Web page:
Illicit Small Arms Prices – Countries Dataset: Codebook v.2017-01

Abstract:

This codebook documents variables in a dataset described in Marsh, McDougal, Khan, and Lison (2017) as the “Illicit Small Arms Prices—Countries” (iSAP-C) dataset. The dataset is one of two (the other being the “Illicit Small Arms Prices—Transactions”, or iSAP-T, dataset, documented in SADO Working Paper 201604-02) to come out of a joint effort of the Norwegian Initiative on Small Arms Transfers (NISAT) and the Small Arms Data Observatory (SADO). The iSAP-T has an observational unit of arm(s) sold in a single transaction, whilst the iSAP-C, which derives from the iSAP-T, has the more standard country-year observational unit.

Authors:

NICHOLAS MARSH
Peace Research Institute Oslo

TOPHER L. MCDOUGAL
Kroc School of Peace Studies, University of San Diego

ISHTIAQ AHMED KHAN

JORGE LISON

Additional files:
SADO-WPS_201701_02_iSAP-C (CVS) (country-year dataset, CVS format [3 mb])
SADO-WPS_201701_02_iSAP-C (STATA/.dta) (country-year dataset, DTAformat [1 mb])

SADO-WPS_201701_03_iSAP-C-Codebook (country-year dataset codebook, PDF [304 kb])

Illicit Small Arms Prices – Transactions Dataset: Codebook v.2017-01

Abstract:

This codebook documents variables in a dataset described in Marsh, McDougal, and Khan (2017) as the “Illicit Small Arms Prices—Transactions” dataset (iSAP-T). The dataset is one of two (the other being the “Illicit Small Arms Prices—Countries”, or iSAP-C, dataset, documented in SADO Working Paper 201604-03) to come out of a joint effort of the Norwegian Initiative on Small Arms Transfers (NISAT) and the Small Arms Data Observatory (SADO). The iSAP-T has an observational unit of arm(s) sold in a single transaction, whilst the iSAP-C, which derives from the iSAP-T, has the more standard country-year observational unit. The iSAP-T has the advantage that its observations are all directly reported and documented; the data presented is gathered entirely on the basis of verifiable observation.

Authors:

NICHOLAS MARSH
Peace Research Institute Oslo

TOPHER L. MCDOUGAL
Kroc School of Peace Studies, University of San Diego

ISHTIAQ AHMED KHAN

JORGE LISON

Additional files:
SADO-WPS_201701_02_iSAP-T (CVS) (transactions dataset, CVS format [14 mb])
SADO-WPS_201701_02_iSAP-T (STATA/.dta) (transactions dataset, DTA format [1 mb])

SADO-WPS_201701_02_iSAP-T-Codebook (transactions dataset codebook, PDF format [272 kb])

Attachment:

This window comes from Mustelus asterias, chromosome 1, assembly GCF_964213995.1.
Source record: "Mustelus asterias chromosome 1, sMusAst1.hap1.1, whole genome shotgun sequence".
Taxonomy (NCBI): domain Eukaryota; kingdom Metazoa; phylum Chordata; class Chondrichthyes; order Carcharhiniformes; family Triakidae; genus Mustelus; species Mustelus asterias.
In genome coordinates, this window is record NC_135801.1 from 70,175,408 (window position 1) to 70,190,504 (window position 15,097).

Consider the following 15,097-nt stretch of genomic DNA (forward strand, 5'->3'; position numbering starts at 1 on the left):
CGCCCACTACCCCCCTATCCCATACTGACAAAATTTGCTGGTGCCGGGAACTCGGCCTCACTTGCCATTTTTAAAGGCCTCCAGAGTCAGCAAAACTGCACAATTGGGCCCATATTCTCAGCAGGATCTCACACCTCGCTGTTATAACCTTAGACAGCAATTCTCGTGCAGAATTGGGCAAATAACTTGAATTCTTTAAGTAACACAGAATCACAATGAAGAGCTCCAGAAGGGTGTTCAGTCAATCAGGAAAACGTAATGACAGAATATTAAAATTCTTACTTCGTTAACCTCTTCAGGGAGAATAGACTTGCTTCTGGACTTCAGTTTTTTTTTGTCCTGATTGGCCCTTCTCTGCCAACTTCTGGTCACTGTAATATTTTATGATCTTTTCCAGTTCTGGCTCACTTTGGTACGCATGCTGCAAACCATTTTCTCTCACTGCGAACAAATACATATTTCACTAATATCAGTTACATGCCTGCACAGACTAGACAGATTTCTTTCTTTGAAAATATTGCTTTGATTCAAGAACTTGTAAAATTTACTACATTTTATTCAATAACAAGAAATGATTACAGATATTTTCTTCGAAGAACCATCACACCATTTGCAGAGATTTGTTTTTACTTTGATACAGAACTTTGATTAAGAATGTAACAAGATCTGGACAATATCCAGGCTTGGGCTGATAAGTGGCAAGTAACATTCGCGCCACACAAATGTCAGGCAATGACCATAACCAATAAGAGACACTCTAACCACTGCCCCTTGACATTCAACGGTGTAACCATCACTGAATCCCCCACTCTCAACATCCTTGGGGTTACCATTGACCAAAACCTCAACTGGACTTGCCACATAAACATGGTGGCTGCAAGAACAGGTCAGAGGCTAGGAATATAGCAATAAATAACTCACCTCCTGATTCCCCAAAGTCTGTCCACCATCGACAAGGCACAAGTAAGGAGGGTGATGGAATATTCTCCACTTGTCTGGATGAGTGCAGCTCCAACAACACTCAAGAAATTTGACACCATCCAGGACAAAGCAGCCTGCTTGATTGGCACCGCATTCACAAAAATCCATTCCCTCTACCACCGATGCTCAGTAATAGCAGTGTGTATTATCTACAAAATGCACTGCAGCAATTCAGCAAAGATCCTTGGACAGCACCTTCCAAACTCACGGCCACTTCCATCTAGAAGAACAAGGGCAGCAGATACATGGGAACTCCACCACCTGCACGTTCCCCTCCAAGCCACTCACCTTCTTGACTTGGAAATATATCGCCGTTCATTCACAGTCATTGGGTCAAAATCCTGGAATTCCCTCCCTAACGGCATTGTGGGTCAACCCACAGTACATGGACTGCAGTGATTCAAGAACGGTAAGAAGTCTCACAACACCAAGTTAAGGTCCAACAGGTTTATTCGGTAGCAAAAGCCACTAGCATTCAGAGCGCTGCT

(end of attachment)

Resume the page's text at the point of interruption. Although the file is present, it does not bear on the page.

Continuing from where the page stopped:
Estimating the Size of the Illicit Small Arms Economy in San Diego

Abstract:

Illicit economies are notoriously difficult to detect and quantify for the simple reason that participants have incentives to keep their activities clandestine. This paper outlines and implements a method for estimating the markets for illicit small arms, sex, and drugs as constituent components of the total cash economy for the San Diego metropolitan area. The method has two parts: first it derives the total cash economy of San Diego; second it fits a model predicting that amount for each available year as a function of index variables for three distinct illicit markets (small arms, sex, and drugs) and the licit cash economy. It estimates that the market for cash-based purchases of small arms in San Diego in 2013 was $920 million – slightly larger than the illicit sex industry, and much smaller than both the market for illicit drugs and the licit cash economy. Limitations of the method are discussed, including the potential for better proxy variables to improve reliability.

Abstract:

TOPHER L. MCDOUGAL
Kroc School of Peace Studies, University of San Diego

SADO-WPS_SD-SALW-size_McDougal

Ammunition Leakage from the Military to Civilian Markets: Market Price Evidence from Haiti 2004-2012

Abstract:

The rapid increase in the accessibility of firearms and ammunition represents a key factor in the destabilization of many countries. It is also commonly associated with an escalation in the intensity and organization of collective and interpersonal violence. In some cases, arms are illegally transferred from one state to another, while in others weapons are diverted from existing stores. In this article the authors consider the leakage from military and civilian markets as an important source of ammunition available to civilians in Haiti. We employ a unique section-quarterly panel of ammunition prices over the period July 2004-July 2012. This data is combined with publicly available monthly data on authorized ammunition shipments to the country registered by the United Nations (UN) and Haitian National Police (HNP). We also consider annual data on homicide rates and UN resolutions related to Haitian military personnel and civilian police. We use a standard time-series OLS model to show that the exogenous shocks of UN- and HNP-ordered ammunition exert measurable downward pressure on civilian ammunition markets, which we calculate in terms of adjusted predictions and partial elasticities of demand. These effects constitute solid econometric evidence that the firewall that should in theory separate military and civilian markets in Haiti has partially broken down. We conclude with a suggestion for using this model to help estimate the specific size of the leakage.

 

Authors:

TOPHER L. MCDOUGAL
Kroc School of Peace Studies, University of San Diego
Corresponding author

ATHENA KOLBE
University of Michigan

ROBERT MUGGAH
Igarapé Institute

NICHOLAS MARSH
Peace Research Institute, Oslo (PRIO)

SADO-WPS_Haiti-ammunition_McDougal-Kolbe-Muggah-Marsh